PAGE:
Nature is beautiful but it often produces phenomena that sometimes mess with our eyes and our head. From fire falls to humongous shadow of an observer, these illusions deceive the eyes, appearing to be other than they are.
1. Horsetail Falls
Horsetail Fall, located in Yosemite National Park in California, is a seasonal waterfall that flows in the winter and early spring. For a couple of weeks around mid-February, the fall may be lit up by the setting sun, creating the illusion of a blazing waterfall. The spectacle lasts around 10 minutes in good viewing conditions and is commonly referred to as the “firefall”
An aurora, sometimes referred to as polar lights, northern lights, or southern lights, is a natural light display in the Earth’s sky, predominantly seen in the high-latitude regions. Auroras are the result of disturbances in the magnetosphere caused by solar wind. The resulting ionization and excitation of atmospheric constituents emit light of varying color and complexity.
3. The Wave (Arizona)
The Wave is a sandstone rock formation located in Arizona, United States, near its northern border with Utah. The formation is well-known among hikers and photographers for its colorful, undulating forms and the difficult hike required to reach it. An ideal time to photograph the Wave is the few hours around midday when there are no shadows in the center.
4. Lenticular Cloud
Lenticular clouds are stationary clouds that form mostly in the troposphere (the lower boundary of the stratosphere), typically in perpendicular alignment to the wind direction. They are often comparable in appearance to a lens or saucer. Because of their unique appearance, they have been suggested as an explanation for some unidentified flying object (UFO) sightings.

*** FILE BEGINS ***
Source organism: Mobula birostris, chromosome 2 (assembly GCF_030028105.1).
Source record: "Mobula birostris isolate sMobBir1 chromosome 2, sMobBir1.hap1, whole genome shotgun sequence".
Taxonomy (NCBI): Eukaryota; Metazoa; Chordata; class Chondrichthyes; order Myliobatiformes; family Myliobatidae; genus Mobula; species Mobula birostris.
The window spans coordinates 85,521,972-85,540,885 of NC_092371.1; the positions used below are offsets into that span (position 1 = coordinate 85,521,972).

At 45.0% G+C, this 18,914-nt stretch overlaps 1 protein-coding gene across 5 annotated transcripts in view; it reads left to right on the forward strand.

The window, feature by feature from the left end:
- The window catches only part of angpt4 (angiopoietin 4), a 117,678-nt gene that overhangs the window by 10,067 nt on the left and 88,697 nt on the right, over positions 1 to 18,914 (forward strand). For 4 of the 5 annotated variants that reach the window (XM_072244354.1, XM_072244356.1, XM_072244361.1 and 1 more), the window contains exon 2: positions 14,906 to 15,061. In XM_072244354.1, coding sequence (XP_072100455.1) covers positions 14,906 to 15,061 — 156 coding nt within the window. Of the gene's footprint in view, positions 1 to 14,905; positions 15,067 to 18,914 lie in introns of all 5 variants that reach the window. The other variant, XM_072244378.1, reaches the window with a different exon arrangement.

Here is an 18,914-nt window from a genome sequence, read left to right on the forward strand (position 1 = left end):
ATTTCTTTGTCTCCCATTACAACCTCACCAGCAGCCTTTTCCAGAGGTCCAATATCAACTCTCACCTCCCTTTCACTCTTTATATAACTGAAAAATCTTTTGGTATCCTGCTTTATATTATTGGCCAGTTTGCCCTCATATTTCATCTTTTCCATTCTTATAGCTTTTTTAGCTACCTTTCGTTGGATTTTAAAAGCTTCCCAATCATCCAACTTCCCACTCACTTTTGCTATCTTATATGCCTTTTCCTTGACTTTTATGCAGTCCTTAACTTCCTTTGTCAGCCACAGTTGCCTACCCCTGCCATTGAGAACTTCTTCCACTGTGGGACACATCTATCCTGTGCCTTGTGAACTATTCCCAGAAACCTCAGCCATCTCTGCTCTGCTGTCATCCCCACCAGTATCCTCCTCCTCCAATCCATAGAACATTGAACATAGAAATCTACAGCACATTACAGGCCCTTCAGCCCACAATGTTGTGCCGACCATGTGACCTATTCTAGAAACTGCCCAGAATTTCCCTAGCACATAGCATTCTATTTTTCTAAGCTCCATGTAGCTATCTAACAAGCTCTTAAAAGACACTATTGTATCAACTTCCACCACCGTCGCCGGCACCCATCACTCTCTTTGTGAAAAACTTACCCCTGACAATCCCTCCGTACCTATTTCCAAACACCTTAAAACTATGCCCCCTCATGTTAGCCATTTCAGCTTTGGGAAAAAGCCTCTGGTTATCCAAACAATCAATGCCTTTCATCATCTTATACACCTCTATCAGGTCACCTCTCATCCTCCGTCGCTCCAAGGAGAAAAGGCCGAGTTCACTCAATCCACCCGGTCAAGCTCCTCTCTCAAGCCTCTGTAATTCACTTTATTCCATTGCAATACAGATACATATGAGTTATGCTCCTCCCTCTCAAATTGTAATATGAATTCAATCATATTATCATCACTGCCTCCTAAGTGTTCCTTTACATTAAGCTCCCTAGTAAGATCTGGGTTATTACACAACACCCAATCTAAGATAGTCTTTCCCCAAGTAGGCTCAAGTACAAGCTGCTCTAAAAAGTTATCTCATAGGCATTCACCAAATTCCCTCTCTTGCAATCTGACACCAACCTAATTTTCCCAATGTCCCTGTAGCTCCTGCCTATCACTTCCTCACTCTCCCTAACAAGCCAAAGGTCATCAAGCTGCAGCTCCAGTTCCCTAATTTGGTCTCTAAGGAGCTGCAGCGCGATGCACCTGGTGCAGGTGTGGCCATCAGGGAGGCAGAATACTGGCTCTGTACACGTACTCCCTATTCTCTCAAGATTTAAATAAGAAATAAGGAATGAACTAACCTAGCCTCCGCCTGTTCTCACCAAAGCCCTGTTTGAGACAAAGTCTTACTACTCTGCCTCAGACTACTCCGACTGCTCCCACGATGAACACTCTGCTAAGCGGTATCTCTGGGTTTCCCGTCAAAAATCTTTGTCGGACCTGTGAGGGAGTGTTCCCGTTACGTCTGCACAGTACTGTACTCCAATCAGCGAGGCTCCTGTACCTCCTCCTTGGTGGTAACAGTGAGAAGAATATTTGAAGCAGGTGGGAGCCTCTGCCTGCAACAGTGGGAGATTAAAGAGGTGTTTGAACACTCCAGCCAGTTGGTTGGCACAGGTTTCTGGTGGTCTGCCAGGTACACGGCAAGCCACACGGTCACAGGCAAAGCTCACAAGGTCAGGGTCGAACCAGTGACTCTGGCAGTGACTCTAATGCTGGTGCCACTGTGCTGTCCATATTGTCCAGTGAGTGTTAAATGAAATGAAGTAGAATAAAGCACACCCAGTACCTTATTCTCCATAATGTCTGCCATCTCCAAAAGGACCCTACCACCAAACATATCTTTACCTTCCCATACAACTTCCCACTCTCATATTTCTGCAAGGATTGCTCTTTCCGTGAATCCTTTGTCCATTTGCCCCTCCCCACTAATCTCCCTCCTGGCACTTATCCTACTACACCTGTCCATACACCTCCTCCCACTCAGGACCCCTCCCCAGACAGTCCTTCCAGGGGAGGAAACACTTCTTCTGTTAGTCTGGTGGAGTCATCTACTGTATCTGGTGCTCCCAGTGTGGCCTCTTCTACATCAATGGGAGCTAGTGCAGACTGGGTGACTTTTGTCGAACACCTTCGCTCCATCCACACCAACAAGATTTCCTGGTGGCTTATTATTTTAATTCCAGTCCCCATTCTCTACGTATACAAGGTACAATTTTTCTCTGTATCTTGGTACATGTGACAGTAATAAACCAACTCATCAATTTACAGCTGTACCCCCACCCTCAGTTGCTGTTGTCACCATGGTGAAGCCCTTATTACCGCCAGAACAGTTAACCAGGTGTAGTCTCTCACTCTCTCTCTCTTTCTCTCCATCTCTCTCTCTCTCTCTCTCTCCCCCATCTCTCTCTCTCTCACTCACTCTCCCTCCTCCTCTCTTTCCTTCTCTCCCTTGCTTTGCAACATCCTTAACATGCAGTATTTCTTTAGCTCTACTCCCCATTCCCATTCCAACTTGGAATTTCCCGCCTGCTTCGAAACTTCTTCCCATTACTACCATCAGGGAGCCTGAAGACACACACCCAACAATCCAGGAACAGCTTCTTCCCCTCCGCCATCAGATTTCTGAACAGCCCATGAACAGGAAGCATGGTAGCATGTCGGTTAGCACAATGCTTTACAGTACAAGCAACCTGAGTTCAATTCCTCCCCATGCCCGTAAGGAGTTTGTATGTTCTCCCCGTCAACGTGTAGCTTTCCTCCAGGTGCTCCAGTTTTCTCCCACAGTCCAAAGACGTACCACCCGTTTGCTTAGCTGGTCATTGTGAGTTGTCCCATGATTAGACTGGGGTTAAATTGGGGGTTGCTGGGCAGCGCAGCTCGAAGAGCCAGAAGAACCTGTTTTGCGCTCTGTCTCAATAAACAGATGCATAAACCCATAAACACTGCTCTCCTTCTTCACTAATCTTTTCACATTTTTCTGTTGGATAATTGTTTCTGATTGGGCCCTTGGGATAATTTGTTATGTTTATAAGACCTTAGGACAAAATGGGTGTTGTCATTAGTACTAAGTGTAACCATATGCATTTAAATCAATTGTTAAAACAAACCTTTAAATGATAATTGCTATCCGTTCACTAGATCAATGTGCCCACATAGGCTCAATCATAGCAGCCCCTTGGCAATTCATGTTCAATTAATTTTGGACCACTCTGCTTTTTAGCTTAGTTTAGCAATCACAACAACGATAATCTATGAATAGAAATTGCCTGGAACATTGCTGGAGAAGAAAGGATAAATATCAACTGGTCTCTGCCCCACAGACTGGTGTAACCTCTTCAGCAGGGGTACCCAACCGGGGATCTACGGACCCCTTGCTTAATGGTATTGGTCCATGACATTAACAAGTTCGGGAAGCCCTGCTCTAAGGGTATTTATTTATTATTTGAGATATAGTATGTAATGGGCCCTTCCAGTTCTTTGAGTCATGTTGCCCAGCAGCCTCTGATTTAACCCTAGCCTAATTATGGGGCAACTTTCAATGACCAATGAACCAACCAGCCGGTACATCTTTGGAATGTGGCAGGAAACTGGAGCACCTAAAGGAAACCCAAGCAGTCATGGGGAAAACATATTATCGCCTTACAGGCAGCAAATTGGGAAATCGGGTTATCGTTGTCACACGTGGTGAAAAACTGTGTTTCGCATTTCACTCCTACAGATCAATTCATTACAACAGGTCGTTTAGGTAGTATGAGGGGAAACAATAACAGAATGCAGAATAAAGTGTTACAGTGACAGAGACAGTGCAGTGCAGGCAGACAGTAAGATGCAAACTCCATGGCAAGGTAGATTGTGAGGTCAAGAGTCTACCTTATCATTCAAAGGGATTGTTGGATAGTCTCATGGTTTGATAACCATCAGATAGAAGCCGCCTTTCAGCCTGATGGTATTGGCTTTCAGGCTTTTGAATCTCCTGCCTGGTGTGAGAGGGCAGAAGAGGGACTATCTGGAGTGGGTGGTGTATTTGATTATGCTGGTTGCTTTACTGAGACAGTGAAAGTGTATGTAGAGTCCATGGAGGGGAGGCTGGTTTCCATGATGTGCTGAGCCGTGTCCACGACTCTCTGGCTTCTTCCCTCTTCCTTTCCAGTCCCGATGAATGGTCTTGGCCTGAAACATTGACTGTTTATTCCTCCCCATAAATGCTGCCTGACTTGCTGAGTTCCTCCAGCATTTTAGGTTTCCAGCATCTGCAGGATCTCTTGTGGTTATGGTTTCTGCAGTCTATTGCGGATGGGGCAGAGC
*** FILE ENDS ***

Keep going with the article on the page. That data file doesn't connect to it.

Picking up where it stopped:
5. Arcus clouds
Arcus clouds form with cumulonimbus clouds and downdrafts, they are associated with strong gusty winds, heavy rain or even hail storms along with thunder and lightning. Arcus clouds appear along the coast and they look really cool.
6. Anticrepuscular rays
Anticrepuscular rays, or antisolar rays, are meteorological optical phenomena that appear opposite of the Sun in the sky. Anticrepuscular rays are essentially parallel, but appear to converge toward the antisolar point, the vanishing point, due to a visual illusion from linear perspective. Anticrepuscular rays are most frequently visible around sunrise or sunset.
Airglow is a faint emission of light by a planetary atmosphere. This optical phenomenon causes the night sky never to be completely dark, even after the effects of starlight and diffused sunlight from the far side are removed. Airglow is simply the beautiful natural “glowing” of the Earth’s atmosphere.
8. Brocken Spectre
A Brocken spectre is the magnified (and apparently enormous) shadow of an observer cast upon clouds opposite the Sun’s direction. The figure’s head is often surrounded by the halo-like rings of coloured light forming a glory, which appears opposite the Sun’s direction when uniformly-sized water droplets in clouds refract and backscatter sunlight. The phenomenon can appear on any misty mountainside or cloud bank, even when seen from an aeroplane.
A mirage is an optical illusion caused by atmospheric conditions in which refraction of light from the sky by heated air. This phenomena is characterized by the appearance of a sheet of water in a desert or on a hot road.
10. Light Pillar
A light pillar is an atmospheric optical phenomenon in which a vertical beam of light appears to extend above and/or below a light source. The effect is created by the reflection of light from tiny ice crystals that are suspended in the atmosphere or that comprise high-altitude clouds. If the light comes from the Sun, the phenomenon is called a sun pillar or solar pillar. Light pillars can also be caused by the Moon or terrestrial sources, such as streetlights.